Special education services are discussed and agreed upon by an IEP team and you are a part of that team. The IEP team determines the best placement for your child based on the results of evaluations, standardized tests, behavior data, classroom data, medical data or anything else that is relevant for placement. If you do not agree with placement, you have a right to negotiate with the school. If you are not satisfied, you can appeal to the school district. If further negotiations need to be made, mediation is the next step resulting in a due process hearing. However, keep in mind that the IEP team is there to come together to provide the best possible services for your child. No one likes to go through the drawn out process of mediation that is why the majority of issues are resolved before they enter into a due process hearing.
5. If I sign that I attended the IEP, does that mean that I agree with everything that was stated during the meeting?
Many states require that IEP members sign in at the beginning of an IEP meeting to document who attended the meeting. This is generally used for compliance issues. However, if you sign an IEP, it can indicate that you are in agreement with the IEP. This can pose a concern for parents because signing in at an IEP meeting can occur at the beginning of the meeting, before anything was discussed. And what about electronic IEPs? Nowadays, many IEPs are electronic, so there are no signatures. Having said all that, if you do not feel comfortable, do not sign the IEP. Additionally, if you do not agree with something in the IEP (such as a program or goals and objectives), have the recorder make a note in the minutes. If you feel the IEP needs to be modified, you should write a written letter for a revision of the IEP and have the letter attached to the IEP for documentation.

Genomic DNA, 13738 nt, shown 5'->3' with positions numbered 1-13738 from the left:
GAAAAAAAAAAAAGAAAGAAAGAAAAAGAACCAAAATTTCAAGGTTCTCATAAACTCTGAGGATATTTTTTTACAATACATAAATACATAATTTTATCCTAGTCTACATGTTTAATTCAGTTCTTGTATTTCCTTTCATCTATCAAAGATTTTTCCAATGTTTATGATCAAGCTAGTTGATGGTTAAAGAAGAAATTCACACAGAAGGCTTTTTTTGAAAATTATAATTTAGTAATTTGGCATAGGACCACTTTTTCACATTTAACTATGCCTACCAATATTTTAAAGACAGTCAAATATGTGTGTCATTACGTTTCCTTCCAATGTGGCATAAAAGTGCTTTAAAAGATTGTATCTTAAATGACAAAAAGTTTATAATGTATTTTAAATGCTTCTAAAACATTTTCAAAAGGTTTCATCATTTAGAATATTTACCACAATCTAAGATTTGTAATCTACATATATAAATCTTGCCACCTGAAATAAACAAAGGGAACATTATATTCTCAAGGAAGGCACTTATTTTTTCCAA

6. Is the school district required by law to provide services for my child?
Yes. Public school districts are required by law to provide a free appropriate education under FAPE (Free Appropriate Public Education). This means that your child with a disability much be educated by the public school at no cost to you and their education needs to be tailored to meet their needs through an IEP. This means the most appropriate education for your child, not the best education possible.